Platform Mediated Networks: iTunes versus Spotify (Technology of the Week – Team 37)
With Spotify taking over the future of the digital music market, is iTunes soon to become a mere legend? In the same way iTunes made physical CD stores go bankrupt, Spotify now aims to transform the digital music market and lead the streaming revolution.
Platform Mediated Networks
Both firms are delivering an online ‘marketplace’ for digital music, where on one side artists supply music, and on the other side consumers demand music. Therefore, we can deduce that both iTunes and Spotify are platform mediated networks. In particular, their value increases as the number of users increases, which is called network effects.
The battle between the platforms begins with their technological differences, namely in the audio delivery, audio quality, and the supported operating systems.
The main technological difference between the platforms is that of how they deliver music to their customers. iTunes relies on the downloading of music, whereas Spotify has introduced the streaming of music. Customers of iTunes can own the audio files, whereas Spotify’s customers can only listen to them. However, iTunes does require its customers to have an extensive memory space. In contrast, Spotify requires its customers to have a stable Internet connection. Hence, both have their (dis)advantages for customers.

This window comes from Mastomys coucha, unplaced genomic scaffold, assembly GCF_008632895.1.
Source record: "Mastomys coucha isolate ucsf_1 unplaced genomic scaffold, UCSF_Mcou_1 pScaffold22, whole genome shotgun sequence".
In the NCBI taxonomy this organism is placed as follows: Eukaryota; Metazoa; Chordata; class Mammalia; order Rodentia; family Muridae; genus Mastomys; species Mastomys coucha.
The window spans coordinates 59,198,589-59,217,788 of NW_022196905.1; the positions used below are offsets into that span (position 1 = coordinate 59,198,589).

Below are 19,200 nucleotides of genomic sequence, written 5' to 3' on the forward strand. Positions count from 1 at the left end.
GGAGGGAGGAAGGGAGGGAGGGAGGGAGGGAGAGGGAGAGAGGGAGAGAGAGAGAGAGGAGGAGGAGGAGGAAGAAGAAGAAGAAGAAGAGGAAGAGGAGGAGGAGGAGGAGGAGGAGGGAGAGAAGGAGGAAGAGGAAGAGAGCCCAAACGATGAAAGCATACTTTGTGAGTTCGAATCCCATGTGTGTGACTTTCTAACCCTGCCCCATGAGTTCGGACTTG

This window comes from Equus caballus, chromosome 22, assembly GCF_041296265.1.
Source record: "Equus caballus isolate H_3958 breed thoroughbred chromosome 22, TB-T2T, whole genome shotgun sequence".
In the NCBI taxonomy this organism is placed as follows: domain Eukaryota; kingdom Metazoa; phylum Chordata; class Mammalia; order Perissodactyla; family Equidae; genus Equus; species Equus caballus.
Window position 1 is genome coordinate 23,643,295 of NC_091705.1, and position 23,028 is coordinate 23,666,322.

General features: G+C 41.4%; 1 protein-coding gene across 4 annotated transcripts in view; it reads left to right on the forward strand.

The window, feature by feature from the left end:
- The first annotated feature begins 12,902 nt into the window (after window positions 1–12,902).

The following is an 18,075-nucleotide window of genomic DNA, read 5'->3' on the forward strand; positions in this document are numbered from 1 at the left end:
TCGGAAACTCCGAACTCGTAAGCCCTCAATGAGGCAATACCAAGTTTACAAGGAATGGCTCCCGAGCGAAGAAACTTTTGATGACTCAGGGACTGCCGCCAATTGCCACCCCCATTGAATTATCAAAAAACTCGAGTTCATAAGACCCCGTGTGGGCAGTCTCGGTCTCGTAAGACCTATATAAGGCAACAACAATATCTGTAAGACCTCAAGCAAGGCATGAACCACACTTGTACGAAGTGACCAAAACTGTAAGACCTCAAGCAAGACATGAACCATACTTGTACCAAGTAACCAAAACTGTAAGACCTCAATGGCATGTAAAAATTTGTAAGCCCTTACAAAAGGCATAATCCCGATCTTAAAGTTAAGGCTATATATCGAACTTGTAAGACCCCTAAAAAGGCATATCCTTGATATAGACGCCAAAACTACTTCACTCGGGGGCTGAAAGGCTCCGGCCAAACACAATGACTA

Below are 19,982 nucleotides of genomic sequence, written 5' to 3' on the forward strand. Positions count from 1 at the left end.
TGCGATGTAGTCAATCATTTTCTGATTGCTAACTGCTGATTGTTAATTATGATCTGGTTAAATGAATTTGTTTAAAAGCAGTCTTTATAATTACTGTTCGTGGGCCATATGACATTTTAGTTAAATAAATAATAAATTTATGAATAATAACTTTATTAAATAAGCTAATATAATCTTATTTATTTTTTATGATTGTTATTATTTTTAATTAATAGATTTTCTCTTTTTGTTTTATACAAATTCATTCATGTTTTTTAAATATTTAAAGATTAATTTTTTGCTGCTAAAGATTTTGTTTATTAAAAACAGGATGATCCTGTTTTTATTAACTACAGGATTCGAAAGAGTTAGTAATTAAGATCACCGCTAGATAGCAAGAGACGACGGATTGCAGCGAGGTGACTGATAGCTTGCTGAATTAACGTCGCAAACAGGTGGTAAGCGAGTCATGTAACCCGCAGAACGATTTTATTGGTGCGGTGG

With respect to audio quality, iTunes has an advantage over Spotify. Since iTunes offers its music in a higher quality (256 Kbps) than Spotify (160 Kbps), the customers will be more satisfied with their audio files. Hence, iTunes wins this battle.
For the operating systems that are supported by the platforms, we find that Spotify wins this battle. Spotify supports the following operating systems: Android, BlackBerry, iOS, OS X, and Windows. iTunes however only supports the latter three and therefore misses out on a large potential user-base.
Both platforms also compete in business dimensions, which we consider next.
In terms of cost and revenue models, both platforms have a cost-revenue-ratio of 30% -70%. A difference can be found in the way they generate revenue: iTunes charges a price per song, whereas Spotify earns from advertisements and monthly fees.
Network effects are a specific feature of platforms, and are estimated based on the total number of users of a platform. iTunes offers 35 million songs, and has 800 million customers. Spotify, however, only offers 20 million songs, and has 40 million customers. Therefore, the battle for network effects is currently won by iTunes. Still, Spotify has larger growth potential than iTunes, as it only operates in 58 countries as opposed to iTunes’ 123.
As for business strategies, iTunes focuses on convenience for customers, whereas Spotify aims to enlarge the network effects by means of its social media strategy. iTunes cannot obtain a sustainable competitive advantage on this premise, whereas Spotify understands where the future of the digital music market lies.
Overall, whilst iTunes currently outperforms Spotify in most dimensions, Spotify holds a greater future promise. If iTunes wants to maintain its market leader position, it should recognize and seize the opportunities of the digital world.